Book Review: The Daffodil Library by Charles Mosley

daffodilThe Daffodil Library by Charles Mosley

Jeff  Calhoun is an American Journalist with Hence, a New York Magazine. He transfers to London to replace Tod, a newly dead colleague. He moves into Tod’s apartment and discovers that Tod did not die a natural death but was murdered by thugs in the employ of Victor Deller, a British media baron. Deller is at the height of his career and amongst his current schemes is one to provide a fitness centre for MPs in Westminster; a project ably supported by the PM herself. Tod has discovered that Deller and his sexually voracious wife had several very dubious financial interests including a prostitution ring. They plan to extend the latter clandestinely into the fitness centre, trapping unwary MPs into activities which would lay them open to blackmail. The struggle by mutually antagonistic groups – politicians, Deller, trafficked  women, thugs and journalists – ends with an explosive finale

Received in PDF format from the publishers Hopcyn Press, and read on an iPad using Kindle software

Jeff has been posted to England as the “foreign correspondent” for a New York Magazine and whilst trying to find his way through the maze of English Politics, upper echelon MPs and the landed gentry, also gets involved with escorts, prostitutes, assassins, suicides, spies and black market thugs.  Along the way there is sex of many types, peerages for money, blackmail, bribery, and deals being made under some very pricey tables.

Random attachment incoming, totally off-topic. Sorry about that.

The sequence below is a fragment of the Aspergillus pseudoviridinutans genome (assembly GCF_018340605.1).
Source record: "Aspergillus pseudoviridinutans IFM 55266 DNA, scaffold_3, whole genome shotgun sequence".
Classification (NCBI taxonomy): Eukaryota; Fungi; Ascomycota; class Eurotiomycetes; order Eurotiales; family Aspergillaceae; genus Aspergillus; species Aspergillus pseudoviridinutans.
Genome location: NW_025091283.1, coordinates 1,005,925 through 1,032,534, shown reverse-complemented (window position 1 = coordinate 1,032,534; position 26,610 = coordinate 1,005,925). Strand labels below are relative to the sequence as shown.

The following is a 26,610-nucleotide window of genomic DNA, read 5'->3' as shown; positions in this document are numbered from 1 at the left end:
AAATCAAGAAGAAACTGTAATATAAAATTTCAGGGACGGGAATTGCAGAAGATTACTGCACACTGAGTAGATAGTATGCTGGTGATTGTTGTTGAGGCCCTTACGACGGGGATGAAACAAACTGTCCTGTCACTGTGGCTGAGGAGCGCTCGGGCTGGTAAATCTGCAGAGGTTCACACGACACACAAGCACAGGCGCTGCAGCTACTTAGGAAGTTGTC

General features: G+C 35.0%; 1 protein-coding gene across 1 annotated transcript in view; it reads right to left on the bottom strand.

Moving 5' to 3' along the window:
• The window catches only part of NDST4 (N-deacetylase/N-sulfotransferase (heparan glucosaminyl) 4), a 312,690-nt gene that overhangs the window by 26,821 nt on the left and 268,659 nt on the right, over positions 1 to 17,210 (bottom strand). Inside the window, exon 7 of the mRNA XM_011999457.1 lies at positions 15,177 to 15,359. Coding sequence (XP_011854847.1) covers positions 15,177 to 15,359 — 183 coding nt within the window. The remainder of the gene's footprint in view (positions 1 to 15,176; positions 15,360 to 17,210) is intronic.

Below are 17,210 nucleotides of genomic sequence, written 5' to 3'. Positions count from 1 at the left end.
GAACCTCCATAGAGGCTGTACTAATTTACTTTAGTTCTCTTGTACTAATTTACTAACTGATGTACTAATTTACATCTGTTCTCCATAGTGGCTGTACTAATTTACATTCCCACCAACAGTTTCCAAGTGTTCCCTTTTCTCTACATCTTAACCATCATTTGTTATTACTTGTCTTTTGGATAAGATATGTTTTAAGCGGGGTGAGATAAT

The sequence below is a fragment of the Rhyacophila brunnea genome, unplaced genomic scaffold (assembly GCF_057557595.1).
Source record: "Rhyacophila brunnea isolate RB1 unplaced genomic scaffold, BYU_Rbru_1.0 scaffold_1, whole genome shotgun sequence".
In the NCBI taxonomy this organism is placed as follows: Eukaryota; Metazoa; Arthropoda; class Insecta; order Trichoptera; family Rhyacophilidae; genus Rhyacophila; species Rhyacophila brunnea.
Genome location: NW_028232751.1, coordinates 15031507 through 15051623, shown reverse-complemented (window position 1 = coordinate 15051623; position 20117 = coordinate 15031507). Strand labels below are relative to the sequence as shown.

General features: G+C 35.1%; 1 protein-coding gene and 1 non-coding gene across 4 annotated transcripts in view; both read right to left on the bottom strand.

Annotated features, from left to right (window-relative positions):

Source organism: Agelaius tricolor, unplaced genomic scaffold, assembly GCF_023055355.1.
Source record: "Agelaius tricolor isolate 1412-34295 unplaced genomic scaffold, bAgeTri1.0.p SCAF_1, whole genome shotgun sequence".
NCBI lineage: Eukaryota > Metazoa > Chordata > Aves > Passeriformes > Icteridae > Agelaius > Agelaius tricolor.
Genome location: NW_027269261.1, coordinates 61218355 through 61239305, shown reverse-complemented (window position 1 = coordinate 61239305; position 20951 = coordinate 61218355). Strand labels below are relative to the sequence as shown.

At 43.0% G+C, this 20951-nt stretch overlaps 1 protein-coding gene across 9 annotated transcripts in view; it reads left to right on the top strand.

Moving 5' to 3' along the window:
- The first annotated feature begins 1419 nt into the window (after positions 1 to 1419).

Also, this is England but not quite as we know it.  The PM is a woman, the monarch is a man, the US president is a black woman, the main political parties are called something different (e.g. CoLaborative party).  There is an implication that this story is set sometime in the near but unspecified future.

As you can see from above what is covered in the story, there are lots of subjects covered in what is – in ebook format – a sub 300 page book. The different strands are set up fairly gently in the beginning, however approximately half way through, these strands start getting mixed together. Events soon come at you in wave after wave and it doesn’t let you rest or skim – i had to pay attention all the way through and needed a lie down at the end!    

So: A tightly plotted, multi stranded story showing the darker side of English politics (there is no mention of Scotland/Wales or NI so is it English or British?) and the influence of big business and media. A tiring read (in a good way), this is not a book for a short weekend read. If however, you want a slightly more challenging read, to keep you on your toes through the book, this is the one for you

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